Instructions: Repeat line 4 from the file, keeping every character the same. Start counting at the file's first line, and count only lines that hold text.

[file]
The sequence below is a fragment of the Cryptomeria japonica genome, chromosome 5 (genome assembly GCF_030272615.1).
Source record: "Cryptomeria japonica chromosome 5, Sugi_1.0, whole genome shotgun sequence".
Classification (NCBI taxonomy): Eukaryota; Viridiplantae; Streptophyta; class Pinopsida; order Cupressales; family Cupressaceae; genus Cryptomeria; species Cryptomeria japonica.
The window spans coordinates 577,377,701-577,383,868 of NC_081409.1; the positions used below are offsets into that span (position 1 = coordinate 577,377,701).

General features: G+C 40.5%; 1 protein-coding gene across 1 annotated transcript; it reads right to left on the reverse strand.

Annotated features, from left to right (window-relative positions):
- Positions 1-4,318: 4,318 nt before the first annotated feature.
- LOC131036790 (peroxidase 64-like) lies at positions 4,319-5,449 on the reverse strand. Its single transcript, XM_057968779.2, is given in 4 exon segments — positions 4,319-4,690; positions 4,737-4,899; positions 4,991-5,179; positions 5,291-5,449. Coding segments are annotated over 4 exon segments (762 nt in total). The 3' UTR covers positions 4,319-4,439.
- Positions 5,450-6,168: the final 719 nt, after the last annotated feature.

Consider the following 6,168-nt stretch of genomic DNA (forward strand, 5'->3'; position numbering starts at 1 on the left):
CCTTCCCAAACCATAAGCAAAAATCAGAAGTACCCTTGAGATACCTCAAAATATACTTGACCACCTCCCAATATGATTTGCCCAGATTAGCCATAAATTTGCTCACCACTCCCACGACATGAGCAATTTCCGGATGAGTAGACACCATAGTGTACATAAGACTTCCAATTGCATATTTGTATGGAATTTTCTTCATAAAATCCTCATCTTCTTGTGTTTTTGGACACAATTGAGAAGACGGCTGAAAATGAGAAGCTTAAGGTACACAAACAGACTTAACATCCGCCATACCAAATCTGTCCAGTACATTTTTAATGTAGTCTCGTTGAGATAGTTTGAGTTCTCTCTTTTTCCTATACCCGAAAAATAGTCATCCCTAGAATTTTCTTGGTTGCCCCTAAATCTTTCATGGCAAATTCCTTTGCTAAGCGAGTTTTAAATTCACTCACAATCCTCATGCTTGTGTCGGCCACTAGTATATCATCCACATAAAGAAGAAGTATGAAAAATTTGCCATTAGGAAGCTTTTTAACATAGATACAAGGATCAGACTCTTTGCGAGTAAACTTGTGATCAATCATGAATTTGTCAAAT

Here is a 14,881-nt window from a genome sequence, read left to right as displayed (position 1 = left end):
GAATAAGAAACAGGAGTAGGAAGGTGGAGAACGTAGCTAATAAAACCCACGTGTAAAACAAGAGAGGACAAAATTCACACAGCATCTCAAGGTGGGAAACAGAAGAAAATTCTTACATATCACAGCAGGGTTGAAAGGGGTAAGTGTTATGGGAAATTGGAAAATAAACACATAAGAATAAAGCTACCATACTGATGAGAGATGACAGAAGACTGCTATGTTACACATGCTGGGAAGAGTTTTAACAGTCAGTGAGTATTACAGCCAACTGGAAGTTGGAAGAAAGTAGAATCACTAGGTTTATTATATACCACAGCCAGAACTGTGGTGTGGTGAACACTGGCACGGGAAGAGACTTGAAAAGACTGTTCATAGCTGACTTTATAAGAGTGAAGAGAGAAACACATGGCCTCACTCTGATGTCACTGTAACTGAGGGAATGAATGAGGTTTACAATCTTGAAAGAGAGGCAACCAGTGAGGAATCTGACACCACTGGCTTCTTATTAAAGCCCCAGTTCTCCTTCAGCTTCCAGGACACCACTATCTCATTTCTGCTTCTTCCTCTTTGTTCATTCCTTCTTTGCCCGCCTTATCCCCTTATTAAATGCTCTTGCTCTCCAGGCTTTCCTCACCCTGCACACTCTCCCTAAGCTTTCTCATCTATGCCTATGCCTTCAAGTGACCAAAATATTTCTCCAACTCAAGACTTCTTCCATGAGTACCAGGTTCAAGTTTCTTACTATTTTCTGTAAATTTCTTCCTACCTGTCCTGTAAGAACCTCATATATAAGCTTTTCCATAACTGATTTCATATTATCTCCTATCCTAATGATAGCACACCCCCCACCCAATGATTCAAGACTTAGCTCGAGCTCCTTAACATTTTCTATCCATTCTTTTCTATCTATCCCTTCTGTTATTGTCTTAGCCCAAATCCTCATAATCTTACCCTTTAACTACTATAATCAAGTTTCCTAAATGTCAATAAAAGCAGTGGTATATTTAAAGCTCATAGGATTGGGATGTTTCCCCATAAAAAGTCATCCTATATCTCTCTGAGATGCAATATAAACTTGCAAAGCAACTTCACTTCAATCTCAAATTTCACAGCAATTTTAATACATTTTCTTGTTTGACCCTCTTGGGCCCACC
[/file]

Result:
The window spans coordinates 577,377,701-577,383,868 of NC_081409.1; the positions used below are offsets into that span (position 1 = coordinate 577,377,701).